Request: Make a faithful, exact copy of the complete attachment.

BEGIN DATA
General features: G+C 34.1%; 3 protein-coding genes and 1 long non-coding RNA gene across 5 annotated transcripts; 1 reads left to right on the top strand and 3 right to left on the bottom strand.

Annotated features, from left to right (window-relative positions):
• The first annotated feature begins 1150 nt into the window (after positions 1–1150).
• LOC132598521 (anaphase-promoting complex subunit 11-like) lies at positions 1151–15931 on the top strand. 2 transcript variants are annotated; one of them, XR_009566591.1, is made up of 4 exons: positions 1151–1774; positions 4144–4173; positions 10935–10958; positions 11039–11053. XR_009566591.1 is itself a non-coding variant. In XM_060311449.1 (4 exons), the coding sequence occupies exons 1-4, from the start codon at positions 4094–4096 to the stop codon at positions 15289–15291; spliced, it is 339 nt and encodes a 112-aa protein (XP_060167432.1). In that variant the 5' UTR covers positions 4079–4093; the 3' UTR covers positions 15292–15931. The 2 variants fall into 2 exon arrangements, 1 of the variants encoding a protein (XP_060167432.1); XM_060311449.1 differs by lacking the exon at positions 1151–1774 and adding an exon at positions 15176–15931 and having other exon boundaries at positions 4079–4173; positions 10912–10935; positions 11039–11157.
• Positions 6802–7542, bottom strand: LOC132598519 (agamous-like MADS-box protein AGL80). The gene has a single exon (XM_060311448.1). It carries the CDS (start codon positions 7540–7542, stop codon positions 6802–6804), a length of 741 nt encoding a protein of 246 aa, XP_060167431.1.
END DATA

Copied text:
General features: G+C 34.1%; 3 protein-coding genes and 1 long non-coding RNA gene across 5 annotated transcripts; 1 reads left to right on the top strand and 3 right to left on the bottom strand.

Annotated features, from left to right (window-relative positions):
• The first annotated feature begins 1150 nt into the window (after positions 1–1150).
• LOC132598521 (anaphase-promoting complex subunit 11-like) lies at positions 1151–15931 on the top strand. 2 transcript variants are annotated; one of them, XR_009566591.1, is made up of 4 exons: positions 1151–1774; positions 4144–4173; positions 10935–10958; positions 11039–11053. XR_009566591.1 is itself a non-coding variant. In XM_060311449.1 (4 exons), the coding sequence occupies exons 1-4, from the start codon at positions 4094–4096 to the stop codon at positions 15289–15291; spliced, it is 339 nt and encodes a 112-aa protein (XP_060167432.1). In that variant the 5' UTR covers positions 4079–4093; the 3' UTR covers positions 15292–15931. The 2 variants fall into 2 exon arrangements, 1 of the variants encoding a protein (XP_060167432.1); XM_060311449.1 differs by lacking the exon at positions 1151–1774 and adding an exon at positions 15176–15931 and having other exon boundaries at positions 4079–4173; positions 10912–10935; positions 11039–11157.
• Positions 6802–7542, bottom strand: LOC132598519 (agamous-like MADS-box protein AGL80). The gene has a single exon (XM_060311448.1). It carries the CDS (start codon positions 7540–7542, stop codon positions 6802–6804), a length of 741 nt encoding a protein of 246 aa, XP_060167431.1.